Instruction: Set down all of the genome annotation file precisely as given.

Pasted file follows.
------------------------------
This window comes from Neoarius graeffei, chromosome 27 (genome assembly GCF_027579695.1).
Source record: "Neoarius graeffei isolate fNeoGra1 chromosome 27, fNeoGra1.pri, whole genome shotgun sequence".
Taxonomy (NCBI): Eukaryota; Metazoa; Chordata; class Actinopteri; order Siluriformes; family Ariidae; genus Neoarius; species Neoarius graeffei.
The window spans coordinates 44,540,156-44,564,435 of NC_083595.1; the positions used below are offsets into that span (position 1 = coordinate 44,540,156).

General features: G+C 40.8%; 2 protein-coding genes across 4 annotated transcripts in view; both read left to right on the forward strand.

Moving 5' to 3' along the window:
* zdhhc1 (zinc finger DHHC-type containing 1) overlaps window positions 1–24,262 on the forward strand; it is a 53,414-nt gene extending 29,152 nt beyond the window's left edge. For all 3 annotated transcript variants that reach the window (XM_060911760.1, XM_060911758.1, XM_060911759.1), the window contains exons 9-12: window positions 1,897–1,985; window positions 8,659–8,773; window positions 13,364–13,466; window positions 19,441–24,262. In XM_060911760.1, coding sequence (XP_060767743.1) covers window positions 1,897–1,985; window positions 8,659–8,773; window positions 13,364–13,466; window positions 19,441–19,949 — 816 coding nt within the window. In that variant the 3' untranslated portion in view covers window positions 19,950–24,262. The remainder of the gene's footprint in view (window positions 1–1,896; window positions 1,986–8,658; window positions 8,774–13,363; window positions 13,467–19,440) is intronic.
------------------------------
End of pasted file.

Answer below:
This window comes from Neoarius graeffei, chromosome 27 (genome assembly GCF_027579695.1).
Source record: "Neoarius graeffei isolate fNeoGra1 chromosome 27, fNeoGra1.pri, whole genome shotgun sequence".
Taxonomy (NCBI): Eukaryota; Metazoa; Chordata; class Actinopteri; order Siluriformes; family Ariidae; genus Neoarius; species Neoarius graeffei.
The window spans coordinates 44,540,156-44,564,435 of NC_083595.1; the positions used below are offsets into that span (position 1 = coordinate 44,540,156).

General features: G+C 40.8%; 2 protein-coding genes across 4 annotated transcripts in view; both read left to right on the forward strand.

Moving 5' to 3' along the window:
* zdhhc1 (zinc finger DHHC-type containing 1) overlaps window positions 1–24,262 on the forward strand; it is a 53,414-nt gene extending 29,152 nt beyond the window's left edge. For all 3 annotated transcript variants that reach the window (XM_060911760.1, XM_060911758.1, XM_060911759.1), the window contains exons 9-12: window positions 1,897–1,985; window positions 8,659–8,773; window positions 13,364–13,466; window positions 19,441–24,262. In XM_060911760.1, coding sequence (XP_060767743.1) covers window positions 1,897–1,985; window positions 8,659–8,773; window positions 13,364–13,466; window positions 19,441–19,949 — 816 coding nt within the window. In that variant the 3' untranslated portion in view covers window positions 19,950–24,262. The remainder of the gene's footprint in view (window positions 1–1,896; window positions 1,986–8,658; window positions 8,774–13,363; window positions 13,467–19,440) is intronic.